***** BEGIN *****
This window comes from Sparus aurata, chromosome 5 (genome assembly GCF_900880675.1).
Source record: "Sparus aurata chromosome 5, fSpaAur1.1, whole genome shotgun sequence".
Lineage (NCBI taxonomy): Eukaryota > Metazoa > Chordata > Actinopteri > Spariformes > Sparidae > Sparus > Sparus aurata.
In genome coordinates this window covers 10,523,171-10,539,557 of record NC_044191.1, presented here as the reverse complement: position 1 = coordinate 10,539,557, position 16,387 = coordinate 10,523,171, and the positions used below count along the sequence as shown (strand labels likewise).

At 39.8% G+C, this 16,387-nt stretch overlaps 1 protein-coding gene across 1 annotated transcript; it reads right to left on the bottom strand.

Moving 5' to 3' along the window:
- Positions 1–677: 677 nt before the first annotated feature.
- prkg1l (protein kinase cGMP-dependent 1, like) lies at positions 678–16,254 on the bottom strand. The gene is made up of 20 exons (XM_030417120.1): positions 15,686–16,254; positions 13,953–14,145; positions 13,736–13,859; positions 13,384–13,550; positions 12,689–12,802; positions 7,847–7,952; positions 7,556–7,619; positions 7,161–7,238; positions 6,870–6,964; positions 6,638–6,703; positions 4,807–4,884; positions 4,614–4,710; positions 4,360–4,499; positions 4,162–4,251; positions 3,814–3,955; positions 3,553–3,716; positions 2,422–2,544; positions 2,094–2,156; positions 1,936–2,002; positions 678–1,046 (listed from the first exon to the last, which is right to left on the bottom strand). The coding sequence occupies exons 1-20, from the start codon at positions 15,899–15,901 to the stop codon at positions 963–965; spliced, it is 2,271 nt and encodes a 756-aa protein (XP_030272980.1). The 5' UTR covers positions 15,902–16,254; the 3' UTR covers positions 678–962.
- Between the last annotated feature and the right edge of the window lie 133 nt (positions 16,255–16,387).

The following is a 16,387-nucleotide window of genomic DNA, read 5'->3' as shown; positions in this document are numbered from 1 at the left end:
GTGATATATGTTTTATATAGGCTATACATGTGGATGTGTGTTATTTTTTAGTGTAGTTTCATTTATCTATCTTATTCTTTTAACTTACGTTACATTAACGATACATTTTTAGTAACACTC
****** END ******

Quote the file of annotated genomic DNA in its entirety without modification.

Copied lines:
This window comes from Sparus aurata, chromosome 5 (genome assembly GCF_900880675.1).
Source record: "Sparus aurata chromosome 5, fSpaAur1.1, whole genome shotgun sequence".
Lineage (NCBI taxonomy): Eukaryota > Metazoa > Chordata > Actinopteri > Spariformes > Sparidae > Sparus > Sparus aurata.
In genome coordinates this window covers 10,523,171-10,539,557 of record NC_044191.1, presented here as the reverse complement: position 1 = coordinate 10,539,557, position 16,387 = coordinate 10,523,171, and the positions used below count along the sequence as shown (strand labels likewise).

At 39.8% G+C, this 16,387-nt stretch overlaps 1 protein-coding gene across 1 annotated transcript; it reads right to left on the bottom strand.

Moving 5' to 3' along the window:
- Positions 1–677: 677 nt before the first annotated feature.
- prkg1l (protein kinase cGMP-dependent 1, like) lies at positions 678–16,254 on the bottom strand. The gene is made up of 20 exons (XM_030417120.1): positions 15,686–16,254; positions 13,953–14,145; positions 13,736–13,859; positions 13,384–13,550; positions 12,689–12,802; positions 7,847–7,952; positions 7,556–7,619; positions 7,161–7,238; positions 6,870–6,964; positions 6,638–6,703; positions 4,807–4,884; positions 4,614–4,710; positions 4,360–4,499; positions 4,162–4,251; positions 3,814–3,955; positions 3,553–3,716; positions 2,422–2,544; positions 2,094–2,156; positions 1,936–2,002; positions 678–1,046 (listed from the first exon to the last, which is right to left on the bottom strand). The coding sequence occupies exons 1-20, from the start codon at positions 15,899–15,901 to the stop codon at positions 963–965; spliced, it is 2,271 nt and encodes a 756-aa protein (XP_030272980.1). The 5' UTR covers positions 15,902–16,254; the 3' UTR covers positions 678–962.
- Between the last annotated feature and the right edge of the window lie 133 nt (positions 16,255–16,387).

The following is a 16,387-nucleotide window of genomic DNA, read 5'->3' as shown; positions in this document are numbered from 1 at the left end:
GTGATATATGTTTTATATAGGCTATACATGTGGATGTGTGTTATTTTTTAGTGTAGTTTCATTTATCTATCTTATTCTTTTAACTTACGTTACATTAACGATACATTTTTAGTAACACTC